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US Attacks Strand Planes, Passengers in Canada

Since Tuesday's terrorist attacks on the United States, hundreds of diverted planes and thousands of passengers have been stranded in Canada. The resulting chaos filled hotel rooms and airports across the country.

Two hundred forty-seven planes, carrying over 30,000 passengers were diverted to Canadian airports on Tuesday. In Gander, Newfoundland, there were more stranded passengers than residents.

The sudden arrival of the European and Asian flights, all destined for the United States, filled up hotels and strained community centers. Many residents in areas surrounding the airports welcomed the unexpected travelers into their homes and some hotels converted ballrooms into makeshift dormitories.

Across the country, thousands of Canadians lined up outside clinics, waiting to donate blood that may be needed by victims of the attacks in the United States. All financial markets remained closed.

In Ottawa, Transport Minister David Collenette opened Canadian airspace to restricted travel. Canadian air carriers are permitted to fly only between Canadian cities. All of the 247 stranded aircraft can leave, pending approval by U.S. authorities. All other air travel remains prohibited.

Here in Vancouver, 110 planes sat on the tarmac, including 34 diverted aircraft. Even with Canadian airspace partially reopened, it will take days for all the passengers to be processed.

As the flights resume, extensive security procedures are being implemented.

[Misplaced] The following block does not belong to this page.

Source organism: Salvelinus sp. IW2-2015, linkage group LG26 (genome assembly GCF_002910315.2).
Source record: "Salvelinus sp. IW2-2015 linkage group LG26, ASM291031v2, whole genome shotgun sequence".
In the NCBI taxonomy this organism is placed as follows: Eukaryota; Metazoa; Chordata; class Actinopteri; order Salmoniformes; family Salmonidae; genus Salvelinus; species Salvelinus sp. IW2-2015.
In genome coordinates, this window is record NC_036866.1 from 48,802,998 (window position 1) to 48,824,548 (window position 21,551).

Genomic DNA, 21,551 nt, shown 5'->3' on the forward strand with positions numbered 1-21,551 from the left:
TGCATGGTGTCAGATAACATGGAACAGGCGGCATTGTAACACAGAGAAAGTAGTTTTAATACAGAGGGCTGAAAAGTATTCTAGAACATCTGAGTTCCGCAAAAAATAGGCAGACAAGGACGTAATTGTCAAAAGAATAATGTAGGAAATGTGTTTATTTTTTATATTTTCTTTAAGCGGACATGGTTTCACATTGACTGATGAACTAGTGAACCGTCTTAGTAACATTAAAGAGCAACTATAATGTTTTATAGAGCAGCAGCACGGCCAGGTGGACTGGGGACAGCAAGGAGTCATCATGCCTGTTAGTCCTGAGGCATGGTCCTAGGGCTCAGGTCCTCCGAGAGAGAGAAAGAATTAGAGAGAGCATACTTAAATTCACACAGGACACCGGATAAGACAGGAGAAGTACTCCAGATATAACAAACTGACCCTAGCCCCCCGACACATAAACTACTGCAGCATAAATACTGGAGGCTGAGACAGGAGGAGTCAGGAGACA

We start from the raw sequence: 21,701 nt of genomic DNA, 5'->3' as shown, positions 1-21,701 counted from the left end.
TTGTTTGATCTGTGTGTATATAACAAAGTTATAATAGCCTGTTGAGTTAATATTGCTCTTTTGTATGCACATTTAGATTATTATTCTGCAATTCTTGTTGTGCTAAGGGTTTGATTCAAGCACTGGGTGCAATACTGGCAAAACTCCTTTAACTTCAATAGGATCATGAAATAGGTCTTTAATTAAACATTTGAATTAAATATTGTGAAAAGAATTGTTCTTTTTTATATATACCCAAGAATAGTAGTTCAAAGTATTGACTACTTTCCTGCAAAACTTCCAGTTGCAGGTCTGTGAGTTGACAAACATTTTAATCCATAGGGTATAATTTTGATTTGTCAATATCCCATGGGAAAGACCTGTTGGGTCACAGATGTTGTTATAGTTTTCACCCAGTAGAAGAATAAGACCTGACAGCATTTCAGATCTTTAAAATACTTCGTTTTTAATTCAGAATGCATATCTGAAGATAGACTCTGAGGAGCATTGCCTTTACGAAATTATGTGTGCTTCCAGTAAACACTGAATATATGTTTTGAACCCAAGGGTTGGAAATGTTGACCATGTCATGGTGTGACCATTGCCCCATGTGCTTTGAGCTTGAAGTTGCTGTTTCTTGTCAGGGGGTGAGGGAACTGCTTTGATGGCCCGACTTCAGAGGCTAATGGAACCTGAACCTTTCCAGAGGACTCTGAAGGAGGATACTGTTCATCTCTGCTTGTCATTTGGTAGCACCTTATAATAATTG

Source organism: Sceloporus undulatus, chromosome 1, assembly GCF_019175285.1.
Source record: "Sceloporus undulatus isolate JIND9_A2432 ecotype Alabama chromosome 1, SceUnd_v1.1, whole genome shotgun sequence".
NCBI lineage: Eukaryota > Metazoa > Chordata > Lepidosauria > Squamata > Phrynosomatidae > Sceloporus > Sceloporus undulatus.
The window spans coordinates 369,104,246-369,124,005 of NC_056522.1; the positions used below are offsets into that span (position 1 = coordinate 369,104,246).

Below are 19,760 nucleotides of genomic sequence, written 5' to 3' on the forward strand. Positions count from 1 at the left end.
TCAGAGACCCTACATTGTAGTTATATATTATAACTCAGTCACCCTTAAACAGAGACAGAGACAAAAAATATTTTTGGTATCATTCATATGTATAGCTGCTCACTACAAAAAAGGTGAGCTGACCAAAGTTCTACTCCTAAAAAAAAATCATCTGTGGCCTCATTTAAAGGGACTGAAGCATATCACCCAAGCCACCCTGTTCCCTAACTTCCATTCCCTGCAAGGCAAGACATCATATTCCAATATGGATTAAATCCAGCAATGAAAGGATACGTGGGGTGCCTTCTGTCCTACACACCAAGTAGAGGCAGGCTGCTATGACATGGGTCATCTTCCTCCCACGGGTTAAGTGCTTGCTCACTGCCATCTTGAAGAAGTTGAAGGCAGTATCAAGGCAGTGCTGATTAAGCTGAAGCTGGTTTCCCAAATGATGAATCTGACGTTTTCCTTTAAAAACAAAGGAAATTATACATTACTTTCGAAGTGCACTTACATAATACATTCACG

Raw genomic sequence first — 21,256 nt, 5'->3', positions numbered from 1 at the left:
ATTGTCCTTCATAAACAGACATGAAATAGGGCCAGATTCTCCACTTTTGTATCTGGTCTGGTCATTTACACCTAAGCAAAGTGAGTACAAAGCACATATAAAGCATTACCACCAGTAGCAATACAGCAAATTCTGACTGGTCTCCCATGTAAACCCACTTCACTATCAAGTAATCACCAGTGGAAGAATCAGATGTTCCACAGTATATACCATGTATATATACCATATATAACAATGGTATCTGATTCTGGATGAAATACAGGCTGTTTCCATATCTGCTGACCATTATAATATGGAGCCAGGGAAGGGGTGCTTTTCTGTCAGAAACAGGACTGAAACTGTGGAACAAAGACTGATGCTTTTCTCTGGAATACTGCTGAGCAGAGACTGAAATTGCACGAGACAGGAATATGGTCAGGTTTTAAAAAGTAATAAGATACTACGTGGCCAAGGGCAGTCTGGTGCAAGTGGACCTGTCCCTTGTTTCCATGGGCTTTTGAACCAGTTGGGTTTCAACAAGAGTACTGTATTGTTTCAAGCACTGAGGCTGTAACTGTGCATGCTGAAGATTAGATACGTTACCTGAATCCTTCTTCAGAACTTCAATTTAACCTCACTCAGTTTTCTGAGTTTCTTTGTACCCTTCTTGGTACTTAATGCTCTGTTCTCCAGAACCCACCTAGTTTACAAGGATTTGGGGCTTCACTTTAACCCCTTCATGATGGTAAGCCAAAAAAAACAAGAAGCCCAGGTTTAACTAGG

Speaking from Ottawa, Canadian Prime Minister Jean Chretien says that Canadians will join with European countries in a day of mourning. He says the attack deserves a response, but Americans and Canadians must be patient as the investigation continues. "We don't know," he said. "We're speculating at this time. The Americans themselves, they say we have to be patient. I told Canadians yesterday, and I thank Canadians because they were patient and calm. We have to be calm, but something will happen eventually."

Mr. Chretien has been forced to confer by telephone with cabinet ministers who are out of the capital, because many cannot reach Ottawa due to the flight restrictions.

Land crossings between Canada and the United States remain open, although with dramatically increased security. The shared boundary between the two countries is the largest undefended border in the world.

There are media reports that suspected terrorists may have entered the United States through Canada. It would not be the first time. In December 1999, American authorities in Washington State arrested Ahmed Ressam, who was driving off a ferryboat that originated in the Canadian city, Victoria. He was found to be carrying 60 kilograms of explosives in the trunk of his vehicle and was convicted of terrorism in April. Ressam later testified that he was planning to bomb Los Angeles International Airport, New Year's Eve.